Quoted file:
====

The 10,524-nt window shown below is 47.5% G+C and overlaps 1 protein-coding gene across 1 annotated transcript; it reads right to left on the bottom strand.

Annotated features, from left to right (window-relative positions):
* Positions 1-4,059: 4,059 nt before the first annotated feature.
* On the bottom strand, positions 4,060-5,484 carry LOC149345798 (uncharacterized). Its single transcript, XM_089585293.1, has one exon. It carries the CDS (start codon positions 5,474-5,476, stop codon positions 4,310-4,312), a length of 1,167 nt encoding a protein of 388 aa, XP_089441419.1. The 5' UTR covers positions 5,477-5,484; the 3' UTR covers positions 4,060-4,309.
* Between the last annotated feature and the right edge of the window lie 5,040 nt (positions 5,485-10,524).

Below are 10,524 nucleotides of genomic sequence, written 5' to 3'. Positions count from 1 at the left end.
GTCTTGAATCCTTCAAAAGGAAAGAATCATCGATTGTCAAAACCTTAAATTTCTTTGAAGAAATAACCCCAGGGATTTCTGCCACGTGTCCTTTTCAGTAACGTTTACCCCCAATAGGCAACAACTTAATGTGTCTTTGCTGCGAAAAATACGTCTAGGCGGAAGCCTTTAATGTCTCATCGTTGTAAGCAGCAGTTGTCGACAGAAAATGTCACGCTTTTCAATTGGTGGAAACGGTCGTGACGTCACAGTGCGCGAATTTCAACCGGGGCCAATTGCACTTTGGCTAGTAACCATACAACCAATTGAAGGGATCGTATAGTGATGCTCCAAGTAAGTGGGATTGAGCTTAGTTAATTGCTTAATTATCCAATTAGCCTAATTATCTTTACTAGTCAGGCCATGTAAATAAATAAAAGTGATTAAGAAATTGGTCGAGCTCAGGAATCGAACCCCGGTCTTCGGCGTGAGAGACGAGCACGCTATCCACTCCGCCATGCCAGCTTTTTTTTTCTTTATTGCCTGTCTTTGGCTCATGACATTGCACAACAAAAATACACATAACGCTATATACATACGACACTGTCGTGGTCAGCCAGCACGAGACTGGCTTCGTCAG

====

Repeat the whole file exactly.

The 10,524-nt window shown below is 47.5% G+C and overlaps 1 protein-coding gene across 1 annotated transcript; it reads right to left on the bottom strand.

Annotated features, from left to right (window-relative positions):
* Positions 1-4,059: 4,059 nt before the first annotated feature.
* On the bottom strand, positions 4,060-5,484 carry LOC149345798 (uncharacterized). Its single transcript, XM_089585293.1, has one exon. It carries the CDS (start codon positions 5,474-5,476, stop codon positions 4,310-4,312), a length of 1,167 nt encoding a protein of 388 aa, XP_089441419.1. The 5' UTR covers positions 5,477-5,484; the 3' UTR covers positions 4,060-4,309.
* Between the last annotated feature and the right edge of the window lie 5,040 nt (positions 5,485-10,524).

Below are 10,524 nucleotides of genomic sequence, written 5' to 3'. Positions count from 1 at the left end.
GTCTTGAATCCTTCAAAAGGAAAGAATCATCGATTGTCAAAACCTTAAATTTCTTTGAAGAAATAACCCCAGGGATTTCTGCCACGTGTCCTTTTCAGTAACGTTTACCCCCAATAGGCAACAACTTAATGTGTCTTTGCTGCGAAAAATACGTCTAGGCGGAAGCCTTTAATGTCTCATCGTTGTAAGCAGCAGTTGTCGACAGAAAATGTCACGCTTTTCAATTGGTGGAAACGGTCGTGACGTCACAGTGCGCGAATTTCAACCGGGGCCAATTGCACTTTGGCTAGTAACCATACAACCAATTGAAGGGATCGTATAGTGATGCTCCAAGTAAGTGGGATTGAGCTTAGTTAATTGCTTAATTATCCAATTAGCCTAATTATCTTTACTAGTCAGGCCATGTAAATAAATAAAAGTGATTAAGAAATTGGTCGAGCTCAGGAATCGAACCCCGGTCTTCGGCGTGAGAGACGAGCACGCTATCCACTCCGCCATGCCAGCTTTTTTTTTCTTTATTGCCTGTCTTTGGCTCATGACATTGCACAACAAAAATACACATAACGCTATATACATACGACACTGTCGTGGTCAGCCAGCACGAGACTGGCTTCGTCAG